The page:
Queen’s Award for Times Tables Rock Stars

Back to: Our impact
In this section: Latest News StoriesCase Studies Twitter

It’s a huge honour to be recognised alongside the very best in British business. It’s quite overwhelming.

Bruno Reddy Creator, Times Tables Rock Stars

Ten years ago, when maths teacher Bruno Reddy came up with a novel way of teaching times tables to his pupils, he could never have dreamed how far his idea would go.

It was announced this week that Times Tables Rock Stars – the maths app that grew from his original concept – is to be recognised with a prestigious Queen’s Award for Enterprise.

Coincidentally, the news came as record-breaking numbers of children began using TT Rock Stars – and sister platform NumBots – due to the coronavirus outbreak forcing schools to close their doors.

The award for innovation took Bruno by surprise. “I’m absolutely chuffed to bits,” he said. “It’s a huge honour to be recognised alongside the very best in British business. It’s quite overwhelming.”

The award goes to Maths Circle Ltd, the business Bruno founded to run TT Rock Stars and NumBots, and Bruno said: “We’re just a little business and in my head I’m still a teacher, so I feel quite humbled that the work we have done as a team has been recognised at such a prestigious level.

“We’ve won a few awards, but this is by far the hardest to win in terms of the strength and size of the field, the things we had to do to be eligible. We’re absolutely honoured, privileged and proud.”

The success comes from humble beginnings, a decade ago. “RockStars was started on a whim one dark October half term and it was never intended to be anything like this,” Bruno explained. “It just started in Excel and with a rock star name generator and a PDF printer and a very basic website that I cobbled together. If I had a crystal ball back then I wouldn’t have believed it – I’d have thrown it out of the window.”

Bruno began expanding TT Rockstars into more schools after receiving funding from SHINE’s Let Teachers SHINE competition, which supports teachers to develop their ideas.

“What SHINE gave me, as much as anything, was the confidence that this could be bigger,” Bruno said. “That endorsement allowed me to go forwards with it and the money was there as a reserve to call on if need be. I was lowering the risk, which gave me the confidence to take Rock Stars to the next level.”

Now used by between 75 and 85 per cent of the UK’s schools, the platform has undergone constant development and now uses artificial intelligence to tailor the questions and learning to the individual child, adapting to their progress and developing their confidence.

It has become even more popular since schools were closed at the start of the coronavirus lockdown.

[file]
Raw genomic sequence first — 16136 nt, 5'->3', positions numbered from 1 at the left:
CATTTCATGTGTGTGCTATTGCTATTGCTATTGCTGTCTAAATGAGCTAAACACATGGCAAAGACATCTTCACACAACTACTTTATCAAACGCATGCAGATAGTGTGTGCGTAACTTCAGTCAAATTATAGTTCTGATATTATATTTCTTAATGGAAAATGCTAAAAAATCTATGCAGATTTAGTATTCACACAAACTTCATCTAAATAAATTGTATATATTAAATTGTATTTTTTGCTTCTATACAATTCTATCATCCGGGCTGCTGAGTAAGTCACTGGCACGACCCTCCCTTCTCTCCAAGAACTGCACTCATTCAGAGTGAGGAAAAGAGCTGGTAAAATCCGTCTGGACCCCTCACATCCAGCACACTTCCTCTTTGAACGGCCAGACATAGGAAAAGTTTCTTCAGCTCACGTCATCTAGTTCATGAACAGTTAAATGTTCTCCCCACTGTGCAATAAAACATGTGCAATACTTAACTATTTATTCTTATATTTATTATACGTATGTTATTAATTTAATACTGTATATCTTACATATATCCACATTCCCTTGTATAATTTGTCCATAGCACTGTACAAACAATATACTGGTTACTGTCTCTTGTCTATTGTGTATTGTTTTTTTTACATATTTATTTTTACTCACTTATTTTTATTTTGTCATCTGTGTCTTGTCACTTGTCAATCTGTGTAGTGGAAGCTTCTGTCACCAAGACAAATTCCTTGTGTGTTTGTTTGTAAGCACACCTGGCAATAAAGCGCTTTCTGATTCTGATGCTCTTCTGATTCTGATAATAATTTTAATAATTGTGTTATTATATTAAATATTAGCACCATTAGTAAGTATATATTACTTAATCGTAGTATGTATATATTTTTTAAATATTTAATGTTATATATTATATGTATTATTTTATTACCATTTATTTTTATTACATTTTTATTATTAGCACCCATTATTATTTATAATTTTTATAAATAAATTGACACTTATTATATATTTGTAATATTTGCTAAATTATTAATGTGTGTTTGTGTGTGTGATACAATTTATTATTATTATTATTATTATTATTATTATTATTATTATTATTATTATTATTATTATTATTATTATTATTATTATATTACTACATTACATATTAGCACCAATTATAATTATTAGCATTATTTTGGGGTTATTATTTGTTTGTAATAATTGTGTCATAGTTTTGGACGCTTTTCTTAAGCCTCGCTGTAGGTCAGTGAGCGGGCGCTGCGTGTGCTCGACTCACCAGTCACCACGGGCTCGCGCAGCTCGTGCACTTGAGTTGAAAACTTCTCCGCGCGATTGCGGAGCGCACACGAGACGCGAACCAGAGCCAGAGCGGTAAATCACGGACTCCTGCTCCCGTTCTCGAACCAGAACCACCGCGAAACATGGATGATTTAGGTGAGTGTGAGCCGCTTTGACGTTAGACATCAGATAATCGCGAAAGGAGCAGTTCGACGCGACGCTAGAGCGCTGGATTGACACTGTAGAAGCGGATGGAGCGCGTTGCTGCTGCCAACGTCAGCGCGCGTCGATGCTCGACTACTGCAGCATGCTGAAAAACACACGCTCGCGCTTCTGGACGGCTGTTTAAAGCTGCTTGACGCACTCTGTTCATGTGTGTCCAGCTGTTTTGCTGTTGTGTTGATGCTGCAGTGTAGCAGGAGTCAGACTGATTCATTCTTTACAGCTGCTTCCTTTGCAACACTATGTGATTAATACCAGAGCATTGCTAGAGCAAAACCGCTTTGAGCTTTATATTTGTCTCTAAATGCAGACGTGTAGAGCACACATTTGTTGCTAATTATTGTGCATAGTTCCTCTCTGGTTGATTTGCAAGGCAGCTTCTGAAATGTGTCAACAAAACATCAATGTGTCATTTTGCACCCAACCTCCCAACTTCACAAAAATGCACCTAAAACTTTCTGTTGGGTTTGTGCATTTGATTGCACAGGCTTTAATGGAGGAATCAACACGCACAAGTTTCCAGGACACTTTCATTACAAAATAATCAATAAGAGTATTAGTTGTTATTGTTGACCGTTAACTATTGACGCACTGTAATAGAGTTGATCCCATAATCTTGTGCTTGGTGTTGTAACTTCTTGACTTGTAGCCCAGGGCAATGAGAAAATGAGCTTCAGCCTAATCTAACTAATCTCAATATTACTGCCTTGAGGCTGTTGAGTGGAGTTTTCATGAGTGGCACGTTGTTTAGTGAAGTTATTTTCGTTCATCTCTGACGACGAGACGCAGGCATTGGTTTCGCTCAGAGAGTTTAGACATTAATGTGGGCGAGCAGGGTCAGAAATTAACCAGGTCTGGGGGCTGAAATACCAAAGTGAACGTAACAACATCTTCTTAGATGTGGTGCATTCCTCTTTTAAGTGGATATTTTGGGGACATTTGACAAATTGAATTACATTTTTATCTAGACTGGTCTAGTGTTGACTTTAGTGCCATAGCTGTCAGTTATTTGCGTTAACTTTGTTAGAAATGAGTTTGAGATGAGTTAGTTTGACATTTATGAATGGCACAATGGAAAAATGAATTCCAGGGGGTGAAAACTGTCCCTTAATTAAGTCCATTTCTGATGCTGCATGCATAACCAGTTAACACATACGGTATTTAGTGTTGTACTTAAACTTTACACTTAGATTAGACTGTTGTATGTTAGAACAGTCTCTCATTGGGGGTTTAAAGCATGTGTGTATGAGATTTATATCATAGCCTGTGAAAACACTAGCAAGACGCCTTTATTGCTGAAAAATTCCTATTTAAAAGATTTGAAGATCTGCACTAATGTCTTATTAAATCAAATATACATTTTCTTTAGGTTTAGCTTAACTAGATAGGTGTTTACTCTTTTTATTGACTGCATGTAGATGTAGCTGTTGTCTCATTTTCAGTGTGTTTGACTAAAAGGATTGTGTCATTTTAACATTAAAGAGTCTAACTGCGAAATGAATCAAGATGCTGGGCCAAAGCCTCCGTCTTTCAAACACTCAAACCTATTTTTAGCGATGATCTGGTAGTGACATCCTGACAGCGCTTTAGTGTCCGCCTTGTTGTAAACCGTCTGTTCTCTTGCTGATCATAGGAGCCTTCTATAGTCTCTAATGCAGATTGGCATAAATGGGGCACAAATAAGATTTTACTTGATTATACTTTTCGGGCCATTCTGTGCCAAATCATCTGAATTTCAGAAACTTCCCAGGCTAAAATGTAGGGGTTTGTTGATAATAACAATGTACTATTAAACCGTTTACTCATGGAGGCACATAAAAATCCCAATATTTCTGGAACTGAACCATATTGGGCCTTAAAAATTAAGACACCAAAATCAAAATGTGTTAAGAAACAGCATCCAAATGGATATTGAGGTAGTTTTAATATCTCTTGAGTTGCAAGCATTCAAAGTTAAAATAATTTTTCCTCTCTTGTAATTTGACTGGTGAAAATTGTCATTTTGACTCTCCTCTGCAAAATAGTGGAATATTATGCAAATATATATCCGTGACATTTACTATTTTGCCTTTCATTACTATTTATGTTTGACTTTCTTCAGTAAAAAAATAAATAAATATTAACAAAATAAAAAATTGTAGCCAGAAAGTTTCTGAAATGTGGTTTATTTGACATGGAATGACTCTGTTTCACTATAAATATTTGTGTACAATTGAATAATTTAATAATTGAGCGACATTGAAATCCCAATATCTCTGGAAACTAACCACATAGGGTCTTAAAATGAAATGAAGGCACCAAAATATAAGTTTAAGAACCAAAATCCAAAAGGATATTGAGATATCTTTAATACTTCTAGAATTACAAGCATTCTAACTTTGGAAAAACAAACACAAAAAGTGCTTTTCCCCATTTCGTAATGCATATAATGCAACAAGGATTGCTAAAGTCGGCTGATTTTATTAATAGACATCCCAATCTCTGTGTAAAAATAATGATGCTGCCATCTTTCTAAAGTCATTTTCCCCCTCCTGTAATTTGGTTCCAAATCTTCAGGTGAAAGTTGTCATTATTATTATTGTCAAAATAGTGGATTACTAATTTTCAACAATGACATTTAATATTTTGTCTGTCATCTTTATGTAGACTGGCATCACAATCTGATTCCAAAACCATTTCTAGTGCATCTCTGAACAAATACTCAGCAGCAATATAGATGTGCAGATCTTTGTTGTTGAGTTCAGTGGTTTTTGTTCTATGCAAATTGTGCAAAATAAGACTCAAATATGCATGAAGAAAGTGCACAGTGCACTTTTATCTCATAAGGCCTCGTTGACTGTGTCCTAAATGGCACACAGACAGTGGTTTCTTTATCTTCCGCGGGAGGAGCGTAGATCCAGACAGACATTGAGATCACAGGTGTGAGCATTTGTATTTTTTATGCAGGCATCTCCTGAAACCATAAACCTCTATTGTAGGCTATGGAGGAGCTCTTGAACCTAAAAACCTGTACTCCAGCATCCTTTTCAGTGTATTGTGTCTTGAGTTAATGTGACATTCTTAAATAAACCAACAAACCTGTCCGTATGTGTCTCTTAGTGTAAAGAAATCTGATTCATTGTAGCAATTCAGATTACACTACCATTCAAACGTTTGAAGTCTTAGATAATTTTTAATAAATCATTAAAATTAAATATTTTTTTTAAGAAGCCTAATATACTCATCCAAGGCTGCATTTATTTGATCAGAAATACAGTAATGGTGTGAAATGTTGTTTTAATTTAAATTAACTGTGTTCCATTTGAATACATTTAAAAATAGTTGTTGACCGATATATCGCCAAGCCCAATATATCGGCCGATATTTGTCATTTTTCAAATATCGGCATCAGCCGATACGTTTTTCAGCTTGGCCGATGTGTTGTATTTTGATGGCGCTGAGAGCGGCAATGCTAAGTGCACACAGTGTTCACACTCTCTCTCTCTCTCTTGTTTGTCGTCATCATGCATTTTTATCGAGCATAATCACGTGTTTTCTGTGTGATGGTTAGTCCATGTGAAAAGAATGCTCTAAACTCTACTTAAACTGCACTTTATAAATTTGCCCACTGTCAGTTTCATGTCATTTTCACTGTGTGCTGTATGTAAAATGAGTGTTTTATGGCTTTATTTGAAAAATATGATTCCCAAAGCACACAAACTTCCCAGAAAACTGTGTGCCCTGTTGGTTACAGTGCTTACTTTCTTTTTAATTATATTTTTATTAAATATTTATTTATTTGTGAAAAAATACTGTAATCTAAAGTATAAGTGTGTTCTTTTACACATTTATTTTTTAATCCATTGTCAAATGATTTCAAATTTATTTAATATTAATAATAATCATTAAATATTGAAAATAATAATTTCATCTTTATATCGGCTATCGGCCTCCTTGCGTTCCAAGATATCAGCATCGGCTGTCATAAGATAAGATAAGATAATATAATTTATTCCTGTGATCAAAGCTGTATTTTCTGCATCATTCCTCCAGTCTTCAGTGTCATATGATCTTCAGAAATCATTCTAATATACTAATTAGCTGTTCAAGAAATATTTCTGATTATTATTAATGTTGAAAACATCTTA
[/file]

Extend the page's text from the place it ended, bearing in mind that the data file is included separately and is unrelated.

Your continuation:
“Before this happened, on a normal day we’d have 180,000 different children playing over the course of a day and on a busy day, such as when we’re running a national competition, we’d have had 250,000 children in a day but during the first week of the coronavirus we were seeing 450-480,000 children a day.  So, we suddenly doubled compared to our busiest time. On Numbots that actually increased six times.

“Over the course of five days we had more than a million different children playing.”

Initially, the company’s systems struggled with the huge increase in demand, but Bruno’s team moved quickly, optimising the code and upgrading the capacity of servers. “It was a good pressure-test for our infrastructure in the first week and we responded very well to that as a team,” said Bruno. “We’ve got more powerful servers so we’re ready to scale up even further.

“By Thursday of that first week we were totally fine because we’d worked out where things were crumbling and had put it right.”

Maths Circle has offered schools up to 60 days full free access to both its online maths platforms to help with remote learning during the Covid-19 outbreak. Meanwhile schools that already subscribe are receiving premium features at no extra cost.

“It was the right thing to do,” said Bruno. “The idea behind our business was always to help kids, so that every child could leave school saying, ‘I was good at maths’. If it had been about the money our price point would be very different, but we’ve always tried to offer the best possible service at the lowest possible price.”

Bruno hopes the award from the Queen is a “double win”. He believes it will help him increase the impact of the platforms, particularly overseas. Additionally, it will give his team “a great sense of pride for receiving recognition for all their hard work”.

Now Bruno and his team have a trip to Buckingham Palace to look forward to later in the year.

“Best wishes to Her Majesty on her birthday,” said Bruno, “and thank you to the decision makers who saw fit to award us this honour.

“We’ll keep doing what we do. We love it. And we hope that we’re making a difference at this difficult time.”

If teachers would like to sign up their school for free access, they should visit